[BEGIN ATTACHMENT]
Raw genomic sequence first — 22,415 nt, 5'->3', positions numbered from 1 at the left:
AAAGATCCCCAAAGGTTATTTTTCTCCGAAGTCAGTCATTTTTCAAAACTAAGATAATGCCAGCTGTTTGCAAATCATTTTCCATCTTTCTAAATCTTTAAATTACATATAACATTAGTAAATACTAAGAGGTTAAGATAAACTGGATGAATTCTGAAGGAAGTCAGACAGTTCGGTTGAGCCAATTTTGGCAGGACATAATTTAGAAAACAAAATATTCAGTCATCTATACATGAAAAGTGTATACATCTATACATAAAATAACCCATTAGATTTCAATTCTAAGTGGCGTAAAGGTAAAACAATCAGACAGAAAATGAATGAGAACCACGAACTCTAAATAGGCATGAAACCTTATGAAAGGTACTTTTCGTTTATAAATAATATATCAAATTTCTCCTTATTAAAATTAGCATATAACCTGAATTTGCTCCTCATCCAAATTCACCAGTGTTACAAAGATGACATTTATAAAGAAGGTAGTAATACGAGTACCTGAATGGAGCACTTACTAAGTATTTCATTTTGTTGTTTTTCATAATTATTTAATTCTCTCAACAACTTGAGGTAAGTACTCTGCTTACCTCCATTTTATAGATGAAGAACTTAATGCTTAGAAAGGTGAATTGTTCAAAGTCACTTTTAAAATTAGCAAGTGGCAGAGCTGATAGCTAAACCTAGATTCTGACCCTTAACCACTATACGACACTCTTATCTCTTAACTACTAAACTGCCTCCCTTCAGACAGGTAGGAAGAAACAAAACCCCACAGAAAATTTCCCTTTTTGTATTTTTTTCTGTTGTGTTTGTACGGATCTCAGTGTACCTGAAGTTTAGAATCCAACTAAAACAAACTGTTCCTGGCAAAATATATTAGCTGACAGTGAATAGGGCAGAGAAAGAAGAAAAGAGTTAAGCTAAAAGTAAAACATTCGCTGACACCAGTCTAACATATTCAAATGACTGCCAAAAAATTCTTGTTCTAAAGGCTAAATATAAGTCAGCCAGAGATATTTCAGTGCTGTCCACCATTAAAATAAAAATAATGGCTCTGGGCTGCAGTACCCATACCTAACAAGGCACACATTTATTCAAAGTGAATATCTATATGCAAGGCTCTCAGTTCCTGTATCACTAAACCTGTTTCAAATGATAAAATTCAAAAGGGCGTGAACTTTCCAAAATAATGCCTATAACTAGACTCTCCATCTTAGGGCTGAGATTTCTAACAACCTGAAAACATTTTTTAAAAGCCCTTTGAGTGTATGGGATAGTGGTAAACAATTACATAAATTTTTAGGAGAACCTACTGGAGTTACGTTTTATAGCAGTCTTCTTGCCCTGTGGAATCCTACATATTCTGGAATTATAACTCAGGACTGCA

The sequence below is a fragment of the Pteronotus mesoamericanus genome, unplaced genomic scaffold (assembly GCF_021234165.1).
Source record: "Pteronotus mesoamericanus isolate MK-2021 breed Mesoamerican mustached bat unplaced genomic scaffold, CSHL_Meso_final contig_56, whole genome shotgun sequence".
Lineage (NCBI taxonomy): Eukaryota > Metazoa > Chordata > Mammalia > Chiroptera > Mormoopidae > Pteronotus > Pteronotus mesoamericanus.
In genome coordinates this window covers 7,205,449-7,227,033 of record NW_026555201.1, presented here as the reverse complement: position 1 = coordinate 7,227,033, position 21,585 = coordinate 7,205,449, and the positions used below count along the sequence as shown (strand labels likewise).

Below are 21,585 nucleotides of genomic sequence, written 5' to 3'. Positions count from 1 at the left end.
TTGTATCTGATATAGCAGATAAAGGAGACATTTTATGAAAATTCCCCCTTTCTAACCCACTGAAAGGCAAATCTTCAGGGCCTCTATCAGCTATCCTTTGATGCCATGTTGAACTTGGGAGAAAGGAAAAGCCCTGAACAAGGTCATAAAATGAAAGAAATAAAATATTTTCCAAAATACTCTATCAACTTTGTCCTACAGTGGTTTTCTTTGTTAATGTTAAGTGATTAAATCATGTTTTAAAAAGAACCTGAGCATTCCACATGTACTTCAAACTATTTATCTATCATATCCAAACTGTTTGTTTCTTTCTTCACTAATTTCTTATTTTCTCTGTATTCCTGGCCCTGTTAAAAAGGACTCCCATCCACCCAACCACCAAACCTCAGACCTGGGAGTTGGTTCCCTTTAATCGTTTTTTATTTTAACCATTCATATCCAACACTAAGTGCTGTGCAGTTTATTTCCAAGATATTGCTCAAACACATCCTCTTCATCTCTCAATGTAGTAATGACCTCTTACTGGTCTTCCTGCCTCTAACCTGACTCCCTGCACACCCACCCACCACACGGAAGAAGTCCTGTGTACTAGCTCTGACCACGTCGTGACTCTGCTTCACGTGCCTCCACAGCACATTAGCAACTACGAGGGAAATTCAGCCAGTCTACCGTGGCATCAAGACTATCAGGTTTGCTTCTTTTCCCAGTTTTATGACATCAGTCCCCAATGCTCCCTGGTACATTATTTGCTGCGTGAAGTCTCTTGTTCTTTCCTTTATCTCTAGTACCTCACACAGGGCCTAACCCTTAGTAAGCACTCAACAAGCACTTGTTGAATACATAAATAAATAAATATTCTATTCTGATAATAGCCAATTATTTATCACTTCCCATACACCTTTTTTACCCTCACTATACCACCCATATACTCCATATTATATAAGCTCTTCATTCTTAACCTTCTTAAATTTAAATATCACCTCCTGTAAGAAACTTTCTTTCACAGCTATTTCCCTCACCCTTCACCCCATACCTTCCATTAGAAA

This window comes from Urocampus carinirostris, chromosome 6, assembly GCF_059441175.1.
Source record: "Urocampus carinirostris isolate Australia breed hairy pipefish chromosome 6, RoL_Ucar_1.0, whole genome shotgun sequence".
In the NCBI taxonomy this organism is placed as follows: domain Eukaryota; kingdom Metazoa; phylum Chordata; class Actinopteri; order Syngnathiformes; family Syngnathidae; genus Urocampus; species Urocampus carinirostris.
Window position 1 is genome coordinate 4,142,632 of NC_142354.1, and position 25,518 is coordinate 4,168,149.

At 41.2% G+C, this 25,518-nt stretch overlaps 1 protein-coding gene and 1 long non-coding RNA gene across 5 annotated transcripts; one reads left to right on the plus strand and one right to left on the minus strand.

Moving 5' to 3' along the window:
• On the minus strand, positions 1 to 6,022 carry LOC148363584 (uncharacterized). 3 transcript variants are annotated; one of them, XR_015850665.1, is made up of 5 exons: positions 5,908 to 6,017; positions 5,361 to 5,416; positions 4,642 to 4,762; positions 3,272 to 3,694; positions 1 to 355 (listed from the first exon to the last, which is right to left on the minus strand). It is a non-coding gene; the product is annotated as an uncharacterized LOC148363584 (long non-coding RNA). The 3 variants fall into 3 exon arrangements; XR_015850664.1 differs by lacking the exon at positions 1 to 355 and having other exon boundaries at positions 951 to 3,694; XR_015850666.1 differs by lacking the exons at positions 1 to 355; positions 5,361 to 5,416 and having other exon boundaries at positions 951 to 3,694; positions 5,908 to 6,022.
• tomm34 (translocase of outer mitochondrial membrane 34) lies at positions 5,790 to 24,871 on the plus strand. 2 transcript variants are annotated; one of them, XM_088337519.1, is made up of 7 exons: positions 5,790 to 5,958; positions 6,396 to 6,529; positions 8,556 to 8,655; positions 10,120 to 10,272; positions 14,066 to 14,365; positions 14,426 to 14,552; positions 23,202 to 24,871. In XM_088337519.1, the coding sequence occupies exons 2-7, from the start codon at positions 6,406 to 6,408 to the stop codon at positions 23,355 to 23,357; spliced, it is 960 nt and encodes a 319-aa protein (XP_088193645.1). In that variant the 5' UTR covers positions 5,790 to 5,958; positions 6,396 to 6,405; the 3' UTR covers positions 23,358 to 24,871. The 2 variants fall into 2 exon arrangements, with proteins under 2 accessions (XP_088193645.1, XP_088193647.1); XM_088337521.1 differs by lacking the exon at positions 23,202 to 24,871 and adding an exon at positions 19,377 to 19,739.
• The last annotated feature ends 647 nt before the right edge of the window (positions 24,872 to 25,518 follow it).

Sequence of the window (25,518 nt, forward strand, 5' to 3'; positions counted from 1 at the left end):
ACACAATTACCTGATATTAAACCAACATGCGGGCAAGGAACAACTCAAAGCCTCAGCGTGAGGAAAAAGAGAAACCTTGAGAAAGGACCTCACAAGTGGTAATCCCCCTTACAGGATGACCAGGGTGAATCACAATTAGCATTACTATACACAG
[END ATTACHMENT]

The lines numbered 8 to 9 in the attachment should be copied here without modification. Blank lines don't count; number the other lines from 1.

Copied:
TTGTATCTGATATAGCAGATAAAGGAGACATTTTATGAAAATTCCCCCTTTCTAACCCACTGAAAGGCAAATCTTCAGGGCCTCTATCAGCTATCCTTTGATGCCATGTTGAACTTGGGAGAAAGGAAAAGCCCTGAACAAGGTCATAAAATGAAAGAAATAAAATATTTTCCAAAATACTCTATCAACTTTGTCCTACAGTGGTTTTCTTTGTTAATGTTAAGTGATTAAATCATGTTTTAAAAAGAACCTGAGCATTCCACATGTACTTCAAACTATTTATCTATCATATCCAAACTGTTTGTTTCTTTCTTCACTAATTTCTTATTTTCTCTGTATTCCTGGCCCTGTTAAAAAGGACTCCCATCCACCCAACCACCAAACCTCAGACCTGGGAGTTGGTTCCCTTTAATCGTTTTTTATTTTAACCATTCATATCCAACACTAAGTGCTGTGCAGTTTATTTCCAAGATATTGCTCAAACACATCCTCTTCATCTCTCAATGTAGTAATGACCTCTTACTGGTCTTCCTGCCTCTAACCTGACTCCCTGCACACCCACCCACCACACGGAAGAAGTCCTGTGTACTAGCTCTGACCACGTCGTGACTCTGCTTCACGTGCCTCCACAGCACATTAGCAACTACGAGGGAAATTCAGCCAGTCTACCGTGGCATCAAGACTATCAGGTTTGCTTCTTTTCCCAGTTTTATGACATCAGTCCCCAATGCTCCCTGGTACATTATTTGCTGCGTGAAGTCTCTTGTTCTTTCCTTTATCTCTAGTACCTCACACAGGGCCTAACCCTTAGTAAGCACTCAACAAGCACTTGTTGAATACATAAATAAATAAATATTCTATTCTGATAATAGCCAATTATTTATCACTTCCCATACACCTTTTTTACCCTCACTATACCACCCATATACTCCATATTATATAAGCTCTTCATTCTTAACCTTCTTAAATTTAAATATCACCTCCTGTAAGAAACTTTCTTTCACAGCTATTTCCCTCACCCTTCACCCCATACCTTCCATTAGAAA

This window comes from Urocampus carinirostris, chromosome 6, assembly GCF_059441175.1.